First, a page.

Sundar Pichai has sent an email to their employees telling them about the new hybrid way of working the company will embrace.
During this virtual coffee chat, Luis discusses how the employees feel is a crucial aspect for companies to decide what type of working structure is best. A lot of companies are making this decision only taking into account managerial aspects when employees are the ones who know what’s the best way to work!
Of course, some jobs can’t be done from home, but let’s be honest, almost all Google positions can be done remotely.
Read the full post and let us know what you think!
Welcome, ladies and gentlemen, to another episode of Virtual Coffee Chat with Luis. Today, we’re going to talk about a hybrid approach to work, with some coffee. A bit hot.
Anyway, this is my beverage of choice. It’s a casual Friday, so I’m not my usual dapper self. And I’m going to talk a bit about The Hybrid Approach to Work. That’s the title of the blog post/email that Sundar Pichai (I hope I’m saying his name correctly), the CEO of Google and Alphabet, sent last week, basically detailing about their new approach to remote work. And I don’t want to be too hard on Google, because, well, I do have friends there. I even have family there. I think most people do, because they employ something like 20% of the world.
But I didn’t particularly enjoy the email, and let me tell you why. You can look it up, but the gist of it is something like, “We know you enjoy working remotely, so we’re going to clamp down on it and drip-feed it to you whenever we think it’s optimal, and if you behave.” That’s the gist of it. Sure, you can be a bit more generous than I just was, maybe, possibly, but not too much more generous. It sounded all very corporate-speech. It dripped with the kind of optionality and flexibility that would be expected of a well-read tyrant with an iron fist. I mean, if I worked at Google, I’d be worried. Well, if I worked at Google and enjoyed working remotely, which I do.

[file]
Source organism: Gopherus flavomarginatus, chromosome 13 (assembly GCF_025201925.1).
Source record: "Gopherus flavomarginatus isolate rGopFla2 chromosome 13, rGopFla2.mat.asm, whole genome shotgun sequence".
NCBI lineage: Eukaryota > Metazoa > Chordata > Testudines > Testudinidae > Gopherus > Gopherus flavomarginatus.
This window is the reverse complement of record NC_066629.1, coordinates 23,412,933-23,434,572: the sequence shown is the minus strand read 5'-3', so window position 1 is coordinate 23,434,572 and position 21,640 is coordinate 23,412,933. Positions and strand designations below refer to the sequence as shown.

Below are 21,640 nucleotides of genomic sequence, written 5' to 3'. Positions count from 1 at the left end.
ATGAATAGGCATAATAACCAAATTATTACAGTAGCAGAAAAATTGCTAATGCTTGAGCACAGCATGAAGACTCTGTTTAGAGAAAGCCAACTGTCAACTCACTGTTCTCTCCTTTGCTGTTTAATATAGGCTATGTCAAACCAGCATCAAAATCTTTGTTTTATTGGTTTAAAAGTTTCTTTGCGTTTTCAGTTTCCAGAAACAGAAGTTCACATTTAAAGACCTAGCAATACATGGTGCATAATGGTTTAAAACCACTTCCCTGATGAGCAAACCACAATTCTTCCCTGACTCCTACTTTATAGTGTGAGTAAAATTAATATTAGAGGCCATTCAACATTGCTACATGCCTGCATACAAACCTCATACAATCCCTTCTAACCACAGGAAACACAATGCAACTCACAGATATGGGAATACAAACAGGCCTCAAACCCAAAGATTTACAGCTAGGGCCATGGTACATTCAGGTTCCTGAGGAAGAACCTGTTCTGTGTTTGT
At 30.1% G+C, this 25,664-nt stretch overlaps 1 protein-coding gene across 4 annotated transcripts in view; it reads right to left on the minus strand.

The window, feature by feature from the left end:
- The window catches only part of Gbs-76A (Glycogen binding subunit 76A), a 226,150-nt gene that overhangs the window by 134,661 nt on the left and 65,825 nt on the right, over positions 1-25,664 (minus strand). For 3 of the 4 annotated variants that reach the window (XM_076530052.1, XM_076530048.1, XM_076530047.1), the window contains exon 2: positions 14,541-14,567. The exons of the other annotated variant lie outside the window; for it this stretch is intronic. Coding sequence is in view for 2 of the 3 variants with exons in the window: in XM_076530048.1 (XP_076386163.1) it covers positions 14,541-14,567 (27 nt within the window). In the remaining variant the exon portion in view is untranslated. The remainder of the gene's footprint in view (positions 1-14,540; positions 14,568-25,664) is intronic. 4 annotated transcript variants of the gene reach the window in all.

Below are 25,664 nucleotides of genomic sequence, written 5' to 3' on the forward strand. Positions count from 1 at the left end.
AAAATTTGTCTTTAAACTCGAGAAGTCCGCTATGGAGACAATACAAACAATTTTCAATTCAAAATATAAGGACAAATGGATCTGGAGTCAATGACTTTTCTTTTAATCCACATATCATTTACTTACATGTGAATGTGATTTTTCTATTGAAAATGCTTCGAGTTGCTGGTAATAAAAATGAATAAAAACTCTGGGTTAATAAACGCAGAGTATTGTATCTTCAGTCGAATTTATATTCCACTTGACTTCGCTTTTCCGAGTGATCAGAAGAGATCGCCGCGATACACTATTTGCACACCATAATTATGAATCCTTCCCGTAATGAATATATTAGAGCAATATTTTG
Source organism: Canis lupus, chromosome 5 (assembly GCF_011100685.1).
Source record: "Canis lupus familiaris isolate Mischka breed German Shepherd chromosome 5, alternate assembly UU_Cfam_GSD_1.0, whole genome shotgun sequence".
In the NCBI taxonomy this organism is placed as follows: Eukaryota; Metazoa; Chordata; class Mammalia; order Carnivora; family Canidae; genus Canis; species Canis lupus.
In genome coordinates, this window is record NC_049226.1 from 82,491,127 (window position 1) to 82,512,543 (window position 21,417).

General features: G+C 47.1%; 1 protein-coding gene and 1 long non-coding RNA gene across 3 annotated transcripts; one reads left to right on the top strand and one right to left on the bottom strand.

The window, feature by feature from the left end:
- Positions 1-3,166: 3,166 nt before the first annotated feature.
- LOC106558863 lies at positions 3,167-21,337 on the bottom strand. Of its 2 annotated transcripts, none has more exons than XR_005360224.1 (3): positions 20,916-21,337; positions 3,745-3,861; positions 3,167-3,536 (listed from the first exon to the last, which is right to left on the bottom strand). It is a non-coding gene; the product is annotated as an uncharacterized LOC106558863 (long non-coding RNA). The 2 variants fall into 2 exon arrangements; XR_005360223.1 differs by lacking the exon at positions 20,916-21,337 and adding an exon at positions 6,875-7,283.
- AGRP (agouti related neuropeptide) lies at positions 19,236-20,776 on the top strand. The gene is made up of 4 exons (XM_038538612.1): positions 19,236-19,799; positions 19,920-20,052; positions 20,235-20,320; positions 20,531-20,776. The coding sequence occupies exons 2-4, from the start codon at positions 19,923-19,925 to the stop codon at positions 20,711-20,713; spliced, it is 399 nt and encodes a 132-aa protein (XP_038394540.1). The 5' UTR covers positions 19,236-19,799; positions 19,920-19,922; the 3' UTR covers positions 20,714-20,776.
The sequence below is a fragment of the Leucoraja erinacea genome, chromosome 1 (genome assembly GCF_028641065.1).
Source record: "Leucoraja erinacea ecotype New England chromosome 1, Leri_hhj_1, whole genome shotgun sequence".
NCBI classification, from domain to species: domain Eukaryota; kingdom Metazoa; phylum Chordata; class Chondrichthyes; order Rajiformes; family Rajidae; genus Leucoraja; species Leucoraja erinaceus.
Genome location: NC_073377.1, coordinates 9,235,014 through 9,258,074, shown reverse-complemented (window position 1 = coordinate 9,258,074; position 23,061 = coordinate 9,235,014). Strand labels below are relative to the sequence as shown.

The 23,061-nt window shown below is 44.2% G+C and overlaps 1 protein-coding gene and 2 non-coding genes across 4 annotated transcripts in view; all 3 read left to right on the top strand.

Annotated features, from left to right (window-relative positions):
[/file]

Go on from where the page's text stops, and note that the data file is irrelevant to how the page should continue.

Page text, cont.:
So my main problem … Let me stop badmouthing the email and actually get into the brunt of my concern here, is that my main problem with the email is that it feels like the onus of the decision of where to work is put almost squarely on managers and not on the employee. This may sound simple, and even common sense to some of you. So like, “Hey, I’d like to work remotely. I think I can perform better working remotely.” And then the answer is, “Well, your manager will decide if the team can afford to have you working remotely, if it makes sense for the team.” And obviously, the team is important. When we’re doing it … At Think Remote, when we’re taking our individual arrangements into consideration, work hours, times processes, et cetera, obviously those decisions are team-centric.
But I would say, I would argue, that the person who knows what’s the optimal performance solution for their work is the employee themselves. Then you can have a back-and-forth on it, but it seems to me that the onus of figuring out whether or not remote work will be beneficial should actually be done at an employee level, rather than at the team level. Because let’s face it: Google has a huge operation. Some of their departments … They have a full-on hardware department, where they build stuff. You probably need people there. They operate distribution centers in some countries. So yeah, Montel, you can make everyone be replaced by robots or drones, I guess. You still need people there.
But 90% of the work that’s done in Google doesn’t require presence, and saying that it does, saying the manager … That really just means that the manager gets to decide, based on their own impression of remote work and the value it brings. It’s a very subjective decision, rather than a decision based on facts and figures.
So that’s kind of disappointing, especially for my friends and family that work at Google, that I wish they have the best conditions to do their work. I’m sure it’ll still be a pretty nice company to work in, with lots of rewards and et cetera. I am not saying that everyone at Google should just up and quit, but it definitely feels less exciting. I wasn’t expecting a whole-hearted embrace of remote work, but I was expecting a bit more freedom to be given to their employees, saying, “You know what? You can work wherever you want, unless your job actually requires physical presence, in a practical, technical specification. And apart from that, we’ll organize. Management will reshuffle, reorganize, and where we deem that physical presence is necessary, we’ll put the people that actually want to work physically. And elsewhere, everyone will work remotely.”
This makes a lot more sense to me, but hey, what do I know? I’m not the head of a multi-billion-dollar company, so maybe I’m out of line here. I just thought it wasn’t … Just from a PR point of view, even, it seemed to be a very, very badly-written email. It did seem to undervalue the opinion of their employees.
But anyway, what’s your opinion? You can look at the email. You can look at the blog post and let me know what you think. Say so in the comments. Also, if you enjoyed, please share, like, subscribe.
This was Virtual Coffee Chat with Luis for Think Remote. Visit thinkremote.com for the best latest news about remote work and a load of insights and guides. See you tomorrow.